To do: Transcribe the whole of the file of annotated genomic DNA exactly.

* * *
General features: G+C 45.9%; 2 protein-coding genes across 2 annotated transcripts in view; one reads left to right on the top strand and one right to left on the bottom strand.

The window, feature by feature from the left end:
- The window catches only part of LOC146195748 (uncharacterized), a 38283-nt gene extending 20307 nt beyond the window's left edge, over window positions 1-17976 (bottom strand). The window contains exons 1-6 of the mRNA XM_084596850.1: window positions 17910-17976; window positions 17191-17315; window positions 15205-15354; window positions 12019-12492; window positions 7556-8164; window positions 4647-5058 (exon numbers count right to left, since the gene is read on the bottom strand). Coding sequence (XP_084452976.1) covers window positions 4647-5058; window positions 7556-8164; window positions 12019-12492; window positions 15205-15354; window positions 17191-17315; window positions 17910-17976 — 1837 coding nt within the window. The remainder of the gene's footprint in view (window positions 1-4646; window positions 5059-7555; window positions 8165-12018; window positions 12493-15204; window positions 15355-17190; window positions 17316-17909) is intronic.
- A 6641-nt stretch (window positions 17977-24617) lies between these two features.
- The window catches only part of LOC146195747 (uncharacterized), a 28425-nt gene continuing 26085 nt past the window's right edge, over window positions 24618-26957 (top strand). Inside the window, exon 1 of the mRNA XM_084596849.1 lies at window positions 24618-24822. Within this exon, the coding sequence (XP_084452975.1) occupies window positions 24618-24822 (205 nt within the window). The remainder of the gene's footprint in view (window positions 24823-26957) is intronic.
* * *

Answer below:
General features: G+C 45.9%; 2 protein-coding genes across 2 annotated transcripts in view; one reads left to right on the top strand and one right to left on the bottom strand.

The window, feature by feature from the left end:
- The window catches only part of LOC146195748 (uncharacterized), a 38283-nt gene extending 20307 nt beyond the window's left edge, over window positions 1-17976 (bottom strand). The window contains exons 1-6 of the mRNA XM_084596850.1: window positions 17910-17976; window positions 17191-17315; window positions 15205-15354; window positions 12019-12492; window positions 7556-8164; window positions 4647-5058 (exon numbers count right to left, since the gene is read on the bottom strand). Coding sequence (XP_084452976.1) covers window positions 4647-5058; window positions 7556-8164; window positions 12019-12492; window positions 15205-15354; window positions 17191-17315; window positions 17910-17976 — 1837 coding nt within the window. The remainder of the gene's footprint in view (window positions 1-4646; window positions 5059-7555; window positions 8165-12018; window positions 12493-15204; window positions 15355-17190; window positions 17316-17909) is intronic.
- A 6641-nt stretch (window positions 17977-24617) lies between these two features.
- The window catches only part of LOC146195747 (uncharacterized), a 28425-nt gene continuing 26085 nt past the window's right edge, over window positions 24618-26957 (top strand). Inside the window, exon 1 of the mRNA XM_084596849.1 lies at window positions 24618-24822. Within this exon, the coding sequence (XP_084452975.1) occupies window positions 24618-24822 (205 nt within the window). The remainder of the gene's footprint in view (window positions 24823-26957) is intronic.